Transition complete – passport & visa

Got my OCI card in the post today. The document transition is now complete

…from the Indian passport & the British permanent visa (indefinite leave to remain)

…to the British passport & the Indian permanent visa (overseas citizen of India)

Continue reading Transition complete – passport & visa

Welcome to the UK…

They were initially bemused by the complexity of bus timetables, bin collections and—most of all—by the changeable weather. “In our country, when it’s summer, it’s summer,” says Ziead Alsaouah, Mr Batak’s son-in-law.

—The Economist | After the exodus


I had a very similar reaction to the weather when I moved here 8 years ago.

North India, where I spent the first 24 years of my life, has a very predictable weather. When it’s summer, it’s hot and dry for months on end. When it’s the rain season, it’s raining almost every day for a month. And when winter arrives, it’s bitterly cold, mostly dry, and frequently foggy (recently smoggy) for months on end.

Contrast that to the weather here on the island – it’s common to have at least two seasons in a day. Three’s not uncommon either. We had two months of constant dry, warm summers this year, and it’s already caused a mild panic. If we get a week of snow in the winter, news bulletins are full of ‘snowcalypse’ references.

It’s unsettling, at least initially, for people coming from places with stable, ‘continental’ weather patterns. Where culture, life, traditions, activities are based on the season, what do we do when the seasons just aren’t anymore?

Continue reading Welcome to the UK…

Different decade, same story

No one wanted to think about the gangs of no-hope teenagers who already took over the nearby park all day, drinking lager and waiting for something to happen to them, trapped in a forgotten village in no-man’s land between a ten-shop town and an amorphous industrial sprawl.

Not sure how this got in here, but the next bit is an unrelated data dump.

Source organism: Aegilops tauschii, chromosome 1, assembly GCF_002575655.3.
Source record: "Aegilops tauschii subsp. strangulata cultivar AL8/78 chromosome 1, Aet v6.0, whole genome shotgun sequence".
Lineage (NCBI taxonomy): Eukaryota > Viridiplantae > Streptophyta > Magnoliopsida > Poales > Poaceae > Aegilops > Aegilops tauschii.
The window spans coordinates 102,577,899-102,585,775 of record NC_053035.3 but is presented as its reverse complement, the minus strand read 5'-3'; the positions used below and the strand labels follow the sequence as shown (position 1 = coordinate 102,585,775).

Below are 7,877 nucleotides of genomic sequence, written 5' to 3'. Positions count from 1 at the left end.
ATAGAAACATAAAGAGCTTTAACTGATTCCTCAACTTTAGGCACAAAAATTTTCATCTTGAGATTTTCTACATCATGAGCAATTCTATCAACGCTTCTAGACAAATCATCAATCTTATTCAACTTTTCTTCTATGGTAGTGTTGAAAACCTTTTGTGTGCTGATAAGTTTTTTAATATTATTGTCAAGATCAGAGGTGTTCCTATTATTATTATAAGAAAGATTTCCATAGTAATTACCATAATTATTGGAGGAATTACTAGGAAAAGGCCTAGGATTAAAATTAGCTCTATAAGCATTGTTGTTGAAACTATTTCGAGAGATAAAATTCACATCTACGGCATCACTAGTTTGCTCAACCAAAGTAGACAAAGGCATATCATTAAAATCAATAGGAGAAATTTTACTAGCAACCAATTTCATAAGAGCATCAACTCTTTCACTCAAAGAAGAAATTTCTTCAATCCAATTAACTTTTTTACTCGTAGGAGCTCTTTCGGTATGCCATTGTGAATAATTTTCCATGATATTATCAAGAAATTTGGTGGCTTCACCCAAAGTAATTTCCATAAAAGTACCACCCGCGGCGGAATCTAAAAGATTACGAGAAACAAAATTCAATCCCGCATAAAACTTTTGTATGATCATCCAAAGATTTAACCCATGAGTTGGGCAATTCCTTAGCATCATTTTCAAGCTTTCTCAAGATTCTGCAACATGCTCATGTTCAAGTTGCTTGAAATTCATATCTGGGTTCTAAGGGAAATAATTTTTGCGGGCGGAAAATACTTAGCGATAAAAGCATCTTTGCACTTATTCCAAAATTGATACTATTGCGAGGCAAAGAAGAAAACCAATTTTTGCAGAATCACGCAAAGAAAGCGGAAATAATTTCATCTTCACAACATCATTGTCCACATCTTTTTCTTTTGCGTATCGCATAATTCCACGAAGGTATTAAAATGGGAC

Meena, in Anita & Me, by Meera Syal

Race is hard

I see an Eastern European women while walking Chewie, and try to give her a wide pass. 

Because they’re expected to be ‘not very friendly’ towards men of colour. Specially, when encountering a brown man in the middle of nowhere.

She turned out to be the friendliest person I met all week. We chatted and walked together for 20 mins, while our dogs played with each other to exhaustion.


Almost midnight, outside the 24/7 Tesco superstore. A young, white British (looking) lady is about to drive off with her boot (full with shopping) fully open. 

I wave at her to stop. She looks at me, makes a face, and turns her car the other way to go the long way round. 

I honk to get her attention, and point at the boot.

She gets out, says ‘Thanks. Bye.’, and closes the boot. I drive off.

After thought: What was I thinking, expecting a young white woman to respond to a wave from a brown man in the middle of the night?


Anil Dash is disturbed by the latest round of shooting deaths of black Americans at the hands of that country’s clearly racist police force.

He tweets a storm, including bits about Asians/Indians needing to show solidarity towards fellow Black Americans.

I respond, pathetically:

And follow it up with this:

Both those statements are true. Neither is useful.


Race, is hard.

Fail. Get failed. Try again.

Royalty & Politicians

In Netherlands, crowned-for-life monarchs step down when they feel new blood is required.

In UK, monarchs serve for life but politicians retire when it’s time for new blood.

In India, politicians rule their fiefs (states, parties, constituencies) like monarchs. They rule for life, long after they’ve become prehistoric relics and a drag on their own legacies. And when they finally go, they pass on their fiefs to their frequently inept heirs, biological or ideological.